If you haven’t seen recent UK media coverage of the review of the Liverpool Care Pathway I have to wonder where you’ve been. Nevertheless, I really don’t want to get involved in the historical facts and opinions surrounding the pathway itself – I want to know what the recent review article means for me as an ED physician.
You can read the review here.
[learn_more caption=”What is the Liverpool Care Pathway?”]
You can read about the Liverpool Care Pathway (also known as the LCP) here. As the briefing paper says, it is an integrated care pathway designed to bring hospice care to dying patients in hospital and in the community, having recognised hospice care as best practice in promoting a dignified death. The LCP is used in some UK EDs to help structure end-of-life care priorities.
[learn_more caption=”How does it work?”]
The pathway prompts healthcare professionals to consider whether a patient is dying and, if it is felt that the patient is in the terminal phase, contains trigger questions to help healthcare professionals to consider a shift in priorities to focus on the patient’s needs.
What does that actually mean? Well, this will differ from patient to patient but may involve providing pain relief or sedation for terminal agitation, treatment for respiratory secretions, nausea and vomiting, and cessation of medications which are no longer necessary (often preventative medications such as statins or aspirin).
The pathway sets out dosing advice for medications with which doctors may not be immediately familiar but is not a prescriptive document; each section must be completed individually.
[learn_more caption=”What does the review say?”]
“…In the right hands, the Liverpool Care Pathway can provide a model of good practice for the last days or hours of life for many patients. The ambition to transpose hospice-like standards of care into the hospital setting is admirable: before the widespread introduction of the LCP into hospitals, the care that patients received was variable and there were many examples of poor care. But it is clear that, in the wrong hands, the LCP has been used as an excuse for poor quality care.”
“…The Review panel strongly recommends that use of the Liverpool Care Pathway be replaced within the next six to 12 months by an end of life care plan for each patient, backed up by condition-specific good practice guidance.”
[learn_more caption=”What does this mean for dying patients in the ED?”]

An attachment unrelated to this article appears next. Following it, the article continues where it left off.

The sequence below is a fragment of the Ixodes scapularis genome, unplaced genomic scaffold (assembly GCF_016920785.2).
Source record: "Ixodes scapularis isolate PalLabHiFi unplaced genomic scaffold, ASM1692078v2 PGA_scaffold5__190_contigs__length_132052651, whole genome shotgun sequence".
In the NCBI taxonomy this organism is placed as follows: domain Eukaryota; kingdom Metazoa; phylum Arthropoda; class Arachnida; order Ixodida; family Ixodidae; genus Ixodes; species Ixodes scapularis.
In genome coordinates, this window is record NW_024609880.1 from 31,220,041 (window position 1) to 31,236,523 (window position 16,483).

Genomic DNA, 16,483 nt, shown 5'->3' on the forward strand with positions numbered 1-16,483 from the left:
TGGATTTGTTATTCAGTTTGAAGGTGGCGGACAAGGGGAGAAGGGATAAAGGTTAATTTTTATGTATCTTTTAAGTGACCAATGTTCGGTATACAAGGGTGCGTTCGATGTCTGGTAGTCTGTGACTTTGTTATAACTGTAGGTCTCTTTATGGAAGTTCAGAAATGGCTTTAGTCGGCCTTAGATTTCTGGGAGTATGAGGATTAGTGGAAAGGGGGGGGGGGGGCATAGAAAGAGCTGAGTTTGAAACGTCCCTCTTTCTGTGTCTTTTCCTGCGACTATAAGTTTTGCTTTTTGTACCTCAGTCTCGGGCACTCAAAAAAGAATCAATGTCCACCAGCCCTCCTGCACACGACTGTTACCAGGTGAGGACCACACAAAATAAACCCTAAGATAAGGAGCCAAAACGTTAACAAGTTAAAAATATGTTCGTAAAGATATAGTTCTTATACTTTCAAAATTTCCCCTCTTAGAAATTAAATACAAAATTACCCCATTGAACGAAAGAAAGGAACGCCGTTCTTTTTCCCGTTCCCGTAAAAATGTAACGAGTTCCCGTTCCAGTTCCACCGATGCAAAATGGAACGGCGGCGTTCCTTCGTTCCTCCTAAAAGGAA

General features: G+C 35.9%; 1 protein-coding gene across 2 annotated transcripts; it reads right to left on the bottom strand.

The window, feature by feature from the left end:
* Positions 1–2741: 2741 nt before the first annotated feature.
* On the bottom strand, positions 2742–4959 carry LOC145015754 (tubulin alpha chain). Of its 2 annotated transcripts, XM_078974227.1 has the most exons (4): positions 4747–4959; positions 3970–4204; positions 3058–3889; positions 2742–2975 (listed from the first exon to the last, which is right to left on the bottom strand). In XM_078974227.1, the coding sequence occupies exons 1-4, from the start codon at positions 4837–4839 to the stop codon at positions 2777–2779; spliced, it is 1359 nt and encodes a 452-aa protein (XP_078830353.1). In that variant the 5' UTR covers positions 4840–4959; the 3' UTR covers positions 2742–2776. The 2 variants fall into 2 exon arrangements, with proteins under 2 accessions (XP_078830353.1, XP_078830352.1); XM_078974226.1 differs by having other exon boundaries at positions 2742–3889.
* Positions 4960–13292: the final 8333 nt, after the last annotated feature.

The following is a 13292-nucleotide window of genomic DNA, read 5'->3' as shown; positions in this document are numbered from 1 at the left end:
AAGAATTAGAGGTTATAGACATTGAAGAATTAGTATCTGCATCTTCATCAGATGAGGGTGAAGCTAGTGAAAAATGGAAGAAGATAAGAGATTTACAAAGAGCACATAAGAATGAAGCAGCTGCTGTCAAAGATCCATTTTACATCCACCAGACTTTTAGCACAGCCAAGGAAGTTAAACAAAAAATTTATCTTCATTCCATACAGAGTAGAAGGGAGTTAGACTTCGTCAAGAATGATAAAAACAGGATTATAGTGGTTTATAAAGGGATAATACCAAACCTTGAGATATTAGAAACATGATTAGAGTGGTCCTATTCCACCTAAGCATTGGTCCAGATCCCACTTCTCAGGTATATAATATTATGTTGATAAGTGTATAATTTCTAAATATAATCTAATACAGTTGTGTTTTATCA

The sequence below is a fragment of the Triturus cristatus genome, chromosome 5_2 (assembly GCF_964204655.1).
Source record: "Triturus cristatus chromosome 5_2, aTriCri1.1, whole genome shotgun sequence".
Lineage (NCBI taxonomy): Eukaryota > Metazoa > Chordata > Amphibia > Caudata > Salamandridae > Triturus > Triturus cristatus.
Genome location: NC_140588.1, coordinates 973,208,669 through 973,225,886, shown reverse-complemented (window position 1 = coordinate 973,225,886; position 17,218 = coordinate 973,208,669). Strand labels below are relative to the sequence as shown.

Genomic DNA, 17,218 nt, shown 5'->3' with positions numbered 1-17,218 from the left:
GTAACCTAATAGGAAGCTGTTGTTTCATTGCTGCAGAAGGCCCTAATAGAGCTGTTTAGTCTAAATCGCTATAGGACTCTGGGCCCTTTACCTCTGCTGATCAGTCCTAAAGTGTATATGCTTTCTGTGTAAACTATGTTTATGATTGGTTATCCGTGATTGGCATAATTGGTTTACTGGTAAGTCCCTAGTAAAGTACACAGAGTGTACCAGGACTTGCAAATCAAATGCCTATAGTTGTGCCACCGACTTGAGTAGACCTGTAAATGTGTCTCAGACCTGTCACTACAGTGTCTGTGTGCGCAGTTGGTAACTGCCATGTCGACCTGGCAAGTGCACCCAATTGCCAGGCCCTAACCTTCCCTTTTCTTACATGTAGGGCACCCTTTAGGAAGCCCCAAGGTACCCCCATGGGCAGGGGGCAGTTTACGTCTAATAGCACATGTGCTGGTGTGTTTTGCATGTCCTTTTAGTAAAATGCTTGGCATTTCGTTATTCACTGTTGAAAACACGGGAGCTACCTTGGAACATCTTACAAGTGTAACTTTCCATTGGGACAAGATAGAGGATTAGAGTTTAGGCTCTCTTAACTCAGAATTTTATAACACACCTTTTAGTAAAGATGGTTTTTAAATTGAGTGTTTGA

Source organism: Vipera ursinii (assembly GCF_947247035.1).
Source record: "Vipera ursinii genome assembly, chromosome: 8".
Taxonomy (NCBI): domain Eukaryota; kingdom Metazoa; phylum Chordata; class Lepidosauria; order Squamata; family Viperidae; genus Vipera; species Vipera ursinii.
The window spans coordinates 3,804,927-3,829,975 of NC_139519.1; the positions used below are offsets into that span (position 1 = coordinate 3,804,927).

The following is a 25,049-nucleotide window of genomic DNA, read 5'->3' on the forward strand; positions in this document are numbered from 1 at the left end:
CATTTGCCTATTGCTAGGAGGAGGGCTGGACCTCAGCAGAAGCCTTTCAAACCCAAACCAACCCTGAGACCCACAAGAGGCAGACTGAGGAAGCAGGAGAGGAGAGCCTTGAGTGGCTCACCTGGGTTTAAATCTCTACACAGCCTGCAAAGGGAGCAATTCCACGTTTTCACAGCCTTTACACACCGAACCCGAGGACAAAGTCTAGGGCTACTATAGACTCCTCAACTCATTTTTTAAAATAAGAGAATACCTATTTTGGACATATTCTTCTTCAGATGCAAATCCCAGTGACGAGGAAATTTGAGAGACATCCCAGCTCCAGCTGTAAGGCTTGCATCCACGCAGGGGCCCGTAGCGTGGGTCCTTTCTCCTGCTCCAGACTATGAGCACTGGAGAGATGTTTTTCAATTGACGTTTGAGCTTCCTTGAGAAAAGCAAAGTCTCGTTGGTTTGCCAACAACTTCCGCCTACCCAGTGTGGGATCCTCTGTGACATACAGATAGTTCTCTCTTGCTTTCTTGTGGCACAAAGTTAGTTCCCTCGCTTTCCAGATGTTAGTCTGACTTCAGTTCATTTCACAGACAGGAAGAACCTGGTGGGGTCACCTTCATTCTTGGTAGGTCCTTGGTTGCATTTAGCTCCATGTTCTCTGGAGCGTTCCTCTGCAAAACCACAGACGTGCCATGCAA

For my practice – actually, not a great deal.
Because I routinely use the pathway’s principles of care but adapt the practicalities of care to the needs of the patient in front of me.
I rarely use the formal paperwork for the LCP but I frequently talk to patients about what they want; where they would like to be, what treatments they don’t want to have. Non-invasive ventilation is ever unpopular 🙂
Often I have conversations with relatives where we agree together what their relative would want (if they are not able to express it themselves) and how we can best address their current needs. Sometimes this means I prescribe doses of anti-emetics as needed on a drug chart instead of in ED paperwork. Often I prescribe “as needed” analgesia.
Sometimes, we agree that we will continue to give fluids and antibiotics through that cannula which took three attempts to site – but if it stops working, we won’t start stabbing away at those bruised arms if the treatment we have already given through that drip hasn’t made any difference.
This is the practicality of the LCP – a guideline to prompt us to think about what we are doing. The resus recipe (IV access, bloods, CXR, antibiotics, refer medics) is easy but it’s not always right.
We don’t get our prognostication right every time – I am always careful to explain to relatives that it is very difficult to predict how patients will respond to treatment; some may respond and get better, some improve for a short period to deteriorate again, and some do not respond to treatment at all – but I can count on one hand the number of times the conversation has gone “wrong”. When it comes to it, it’s about how you express your desire to do the best for your patient. That’s ultimately what the patient and their relatives want too.
[learn_more caption=”Is there a bottom line here?”] There is almost certainly more to come on the subject of end-of-life care, but ED practitioners may not feel much change. We won’t call what we do the LCP any more – the review essentially wants good quality end-of-life care, supported by senior clinicians, with a different name.
It’s easy enough to stop using the phrase “Liverpool Care Pathway” and instead talk about “looking after people properly”, “keeping patients comfortable” and “striving for dignity in death while minimising distress”.
And I bet you do all these things already. [/learn_more]